How A Former Navy SEAL Is Applying His Leadership Skills At Johnson Controls

U.S. Navy/Mass Communication Specialist 1st Class Lynn F. Andrews

Editor’s Note: The following story highlights a veteran at Johnson Controls. Committed to including talented members of the military community in its workplace, Johnson Controls is a client of Hirepurpose, a Task & Purpose sister company. Learn more here.

Johnson Controls is a global leader in diversified technology and manufacturing, making it a great fit for the vast range of skills learned within the military. The company showcases the value of veteran talent by filling its workforce with more than 3,000 employees who have military experience. Johnson Controls even has a military recruitment program to hire more veterans, like Cmdr. Steve Mitchell, a former Navy SEAL who joined the company two years ago. Mitchell, a current Navy reservist, quantified his valuable expertise to gain a management position with the company whose North American Operations are based in Wisconsin.

Mitchell is the construction sales manager for the Washington, DC-region, primarily responsible for HVAC equipment and building automation controls. He served on active-duty for 12 years before transitioning into his current billet with the Navy Reserve. Mitchell connected with Johnson Controls after realizing he was looking for more in his civilian career.

“When I got out of the Navy, I went and worked for a private company first and so, I always thought about the Fortune 500 companies, what are they like. So, when the opportunity presented itself to come to a larger organization, I jumped at it. That’s why I came here to Johnson Controls,” he explained.

One of the foremost employment challenges among veterans is capturing exactly what they did in the military in ways that civilian employers can understand. Mitchell was able to fill his resume with metrics that measured his performance and proficiencies.

“It’s hard, but one thing is a lot of us don’t—I didn’t even realize—know what metrics are when I was in the military. So, I started to do some job interviews and they asked, ‘Have you ever used metrics?’ and I said, ‘What’s that?’” he said. “Because you don’t realize that you do it, but we count everything and we keep track of everything. It’s just a different terminology. For me, it was really just going back and looking at how many people did I lead, how many departments was I in charge of, what was the value of those departments, what was our readiness level. Those are all metrics that a lot of times we take for granted.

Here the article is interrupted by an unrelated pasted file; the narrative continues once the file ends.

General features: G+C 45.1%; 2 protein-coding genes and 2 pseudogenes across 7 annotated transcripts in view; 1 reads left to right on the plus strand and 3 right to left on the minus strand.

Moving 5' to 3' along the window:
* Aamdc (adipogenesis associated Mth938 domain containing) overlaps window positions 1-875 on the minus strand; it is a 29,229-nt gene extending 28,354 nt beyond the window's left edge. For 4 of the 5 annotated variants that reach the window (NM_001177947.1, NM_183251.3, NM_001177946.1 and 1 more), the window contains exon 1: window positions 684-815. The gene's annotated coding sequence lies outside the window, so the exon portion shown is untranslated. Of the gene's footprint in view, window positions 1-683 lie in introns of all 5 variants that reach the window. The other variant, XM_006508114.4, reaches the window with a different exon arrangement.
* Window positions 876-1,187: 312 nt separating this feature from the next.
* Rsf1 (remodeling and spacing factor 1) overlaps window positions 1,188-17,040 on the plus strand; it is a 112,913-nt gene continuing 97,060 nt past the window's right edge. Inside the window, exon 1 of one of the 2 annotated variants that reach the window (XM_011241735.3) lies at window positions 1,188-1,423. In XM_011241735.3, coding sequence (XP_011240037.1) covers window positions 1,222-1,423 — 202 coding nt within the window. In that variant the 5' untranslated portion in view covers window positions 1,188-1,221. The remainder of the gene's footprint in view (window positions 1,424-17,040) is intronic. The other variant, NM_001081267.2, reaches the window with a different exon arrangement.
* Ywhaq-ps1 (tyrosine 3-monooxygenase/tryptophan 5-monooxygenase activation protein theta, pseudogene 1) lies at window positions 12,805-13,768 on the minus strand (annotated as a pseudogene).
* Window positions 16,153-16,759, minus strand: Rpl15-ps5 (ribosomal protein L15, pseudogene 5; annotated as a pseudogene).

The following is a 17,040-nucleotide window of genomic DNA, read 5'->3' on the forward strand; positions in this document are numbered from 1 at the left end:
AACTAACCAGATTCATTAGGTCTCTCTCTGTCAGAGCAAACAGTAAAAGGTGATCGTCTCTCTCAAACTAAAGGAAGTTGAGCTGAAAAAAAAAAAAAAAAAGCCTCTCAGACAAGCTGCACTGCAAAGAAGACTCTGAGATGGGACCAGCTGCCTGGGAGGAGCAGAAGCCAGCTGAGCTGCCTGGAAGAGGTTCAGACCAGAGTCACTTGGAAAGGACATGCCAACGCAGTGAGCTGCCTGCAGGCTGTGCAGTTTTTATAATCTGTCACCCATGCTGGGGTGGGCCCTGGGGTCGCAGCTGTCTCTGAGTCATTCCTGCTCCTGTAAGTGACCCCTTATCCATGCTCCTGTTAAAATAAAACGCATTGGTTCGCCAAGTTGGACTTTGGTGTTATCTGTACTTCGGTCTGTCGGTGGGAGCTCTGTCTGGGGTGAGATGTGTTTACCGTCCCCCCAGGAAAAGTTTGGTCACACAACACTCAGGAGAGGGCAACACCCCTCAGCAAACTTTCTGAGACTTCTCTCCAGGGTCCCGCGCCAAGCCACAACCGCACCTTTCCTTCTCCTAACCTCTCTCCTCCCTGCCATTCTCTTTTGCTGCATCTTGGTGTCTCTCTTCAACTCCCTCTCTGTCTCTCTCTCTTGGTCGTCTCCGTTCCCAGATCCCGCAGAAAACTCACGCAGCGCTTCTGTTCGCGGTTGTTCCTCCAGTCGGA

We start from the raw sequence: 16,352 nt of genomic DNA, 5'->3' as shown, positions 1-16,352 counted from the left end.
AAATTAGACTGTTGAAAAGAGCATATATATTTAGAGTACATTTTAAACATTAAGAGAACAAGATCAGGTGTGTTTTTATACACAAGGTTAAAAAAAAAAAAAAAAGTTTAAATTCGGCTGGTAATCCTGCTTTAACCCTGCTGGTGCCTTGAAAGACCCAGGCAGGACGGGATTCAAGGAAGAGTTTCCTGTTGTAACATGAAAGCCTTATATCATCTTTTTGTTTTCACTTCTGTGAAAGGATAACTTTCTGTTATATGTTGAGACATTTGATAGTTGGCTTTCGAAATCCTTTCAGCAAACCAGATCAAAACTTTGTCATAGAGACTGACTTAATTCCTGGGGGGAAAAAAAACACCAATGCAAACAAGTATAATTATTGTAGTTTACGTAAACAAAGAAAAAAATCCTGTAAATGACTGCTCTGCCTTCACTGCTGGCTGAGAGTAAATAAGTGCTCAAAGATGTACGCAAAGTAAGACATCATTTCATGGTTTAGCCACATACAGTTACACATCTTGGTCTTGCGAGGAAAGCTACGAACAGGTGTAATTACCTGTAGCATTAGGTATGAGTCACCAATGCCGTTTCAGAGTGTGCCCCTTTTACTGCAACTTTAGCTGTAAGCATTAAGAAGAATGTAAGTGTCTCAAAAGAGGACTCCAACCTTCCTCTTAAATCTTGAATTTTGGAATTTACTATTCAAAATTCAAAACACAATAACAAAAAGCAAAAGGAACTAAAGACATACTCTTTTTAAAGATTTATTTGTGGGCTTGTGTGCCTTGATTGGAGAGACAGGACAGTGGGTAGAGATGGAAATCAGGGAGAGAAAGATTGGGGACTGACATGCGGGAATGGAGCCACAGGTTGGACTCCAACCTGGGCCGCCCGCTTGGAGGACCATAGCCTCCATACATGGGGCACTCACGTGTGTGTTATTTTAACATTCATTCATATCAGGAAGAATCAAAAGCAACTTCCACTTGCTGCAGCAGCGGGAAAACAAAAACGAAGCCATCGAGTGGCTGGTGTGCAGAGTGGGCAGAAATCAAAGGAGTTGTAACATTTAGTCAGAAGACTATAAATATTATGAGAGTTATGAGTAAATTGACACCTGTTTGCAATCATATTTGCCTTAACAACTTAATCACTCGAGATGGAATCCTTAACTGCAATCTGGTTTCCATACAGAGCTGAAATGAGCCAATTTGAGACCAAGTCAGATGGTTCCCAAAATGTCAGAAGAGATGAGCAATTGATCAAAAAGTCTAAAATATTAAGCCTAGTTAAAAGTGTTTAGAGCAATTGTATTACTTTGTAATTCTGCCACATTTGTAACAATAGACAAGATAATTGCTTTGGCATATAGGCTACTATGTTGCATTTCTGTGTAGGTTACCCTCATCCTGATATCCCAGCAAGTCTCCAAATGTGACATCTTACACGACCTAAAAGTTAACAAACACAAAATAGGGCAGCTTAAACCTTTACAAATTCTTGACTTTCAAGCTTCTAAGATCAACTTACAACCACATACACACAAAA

“Once you know what you’re looking for and to quantify all of the accomplishments, it wasn’t that difficult,” he added.

Cmdr. Steve Mitchell, a former SEAL who works as the construction sales manager for the Washington, DC-region for Johnson Controls.Courtesy

Because of the large number of veterans employed at Johnson Controls, and specifically in Mitchell’s department, he says he found a familiar feeling of camaraderie joining the team.

“That instantaneous teamwork and trust that we get in the military … interestingly enough, it takes a lot of time to build that up. Transitioning, what I found, when you get into the public sector, developing those relationships takes a lot more time,” he shared. “Find a company that not only advertises that it’s pro-military but has the initiatives in place to support it, and Johnson Controls has that. We have internal resources, a veterans’ support network, and my team here is almost 50 percent military.”

He says Johnson Controls really goes that extra mile in walking the walk and talking the talk when it comes to veteran support, including peer-to-peer networks. It is one of the many attributes that led him to build a career there.

Mitchell sees an obvious fit between jobs in the military and the work at Johnson Controls. Here’s some examples of military attributes (in bold) that parallel the Johnson Controls work they do:

  • Unit leadership. Employees build teams, collaborate, and have to be a contributing member.
  • Engineering degrees or technical disciplines. Process-oriented environment.
  • Recruiters or anyone with problem-solving experience. For example, briefing an operation to unit commanders is selling your skills. Sales.
  • Operations. Technicians, mechanics, logistics.

“Regardless of any MOS that somebody’s coming out of, a company like us that’s this diverse has a place really for anybody’s skillsets,” he said.

For those preparing to leave the military, Mitchell recommends slowing down to decipher what it is you want to do. Take the time to determine your interests while evaluating skills and accomplishments earned during your military career.

Johnson Controls currently serves customers in 150 countries around the globe. The company will continue its veteran recruitment and retention programs because of the parallels between military occupational specialties and the innovative work it does. For more information on Johnson Controls, visit Hirepurpose.

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